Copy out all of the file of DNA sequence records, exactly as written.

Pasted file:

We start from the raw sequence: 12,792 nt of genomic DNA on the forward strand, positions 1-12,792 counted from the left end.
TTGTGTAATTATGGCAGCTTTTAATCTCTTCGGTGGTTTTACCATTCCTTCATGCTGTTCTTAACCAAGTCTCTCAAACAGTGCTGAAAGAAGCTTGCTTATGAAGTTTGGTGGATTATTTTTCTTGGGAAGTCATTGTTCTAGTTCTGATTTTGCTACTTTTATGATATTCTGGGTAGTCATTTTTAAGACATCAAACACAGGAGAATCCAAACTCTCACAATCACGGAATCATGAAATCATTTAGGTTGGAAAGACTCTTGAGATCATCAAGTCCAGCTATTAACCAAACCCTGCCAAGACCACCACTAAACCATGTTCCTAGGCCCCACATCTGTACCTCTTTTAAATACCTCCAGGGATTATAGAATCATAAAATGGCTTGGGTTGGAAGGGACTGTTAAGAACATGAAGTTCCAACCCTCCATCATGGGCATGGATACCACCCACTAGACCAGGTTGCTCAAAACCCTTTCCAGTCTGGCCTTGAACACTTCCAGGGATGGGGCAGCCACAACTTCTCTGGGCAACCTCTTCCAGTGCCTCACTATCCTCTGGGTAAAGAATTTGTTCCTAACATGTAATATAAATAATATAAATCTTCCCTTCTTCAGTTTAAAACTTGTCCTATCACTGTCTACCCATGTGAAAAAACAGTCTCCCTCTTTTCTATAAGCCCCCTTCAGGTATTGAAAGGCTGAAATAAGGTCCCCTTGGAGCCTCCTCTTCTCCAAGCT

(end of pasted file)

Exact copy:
We start from the raw sequence: 12,792 nt of genomic DNA on the forward strand, positions 1-12,792 counted from the left end.
TTGTGTAATTATGGCAGCTTTTAATCTCTTCGGTGGTTTTACCATTCCTTCATGCTGTTCTTAACCAAGTCTCTCAAACAGTGCTGAAAGAAGCTTGCTTATGAAGTTTGGTGGATTATTTTTCTTGGGAAGTCATTGTTCTAGTTCTGATTTTGCTACTTTTATGATATTCTGGGTAGTCATTTTTAAGACATCAAACACAGGAGAATCCAAACTCTCACAATCACGGAATCATGAAATCATTTAGGTTGGAAAGACTCTTGAGATCATCAAGTCCAGCTATTAACCAAACCCTGCCAAGACCACCACTAAACCATGTTCCTAGGCCCCACATCTGTACCTCTTTTAAATACCTCCAGGGATTATAGAATCATAAAATGGCTTGGGTTGGAAGGGACTGTTAAGAACATGAAGTTCCAACCCTCCATCATGGGCATGGATACCACCCACTAGACCAGGTTGCTCAAAACCCTTTCCAGTCTGGCCTTGAACACTTCCAGGGATGGGGCAGCCACAACTTCTCTGGGCAACCTCTTCCAGTGCCTCACTATCCTCTGGGTAAAGAATTTGTTCCTAACATGTAATATAAATAATATAAATCTTCCCTTCTTCAGTTTAAAACTTGTCCTATCACTGTCTACCCATGTGAAAAAACAGTCTCCCTCTTTTCTATAAGCCCCCTTCAGGTATTGAAAGGCTGAAATAAGGTCCCCTTGGAGCCTCCTCTTCTCCAAGCT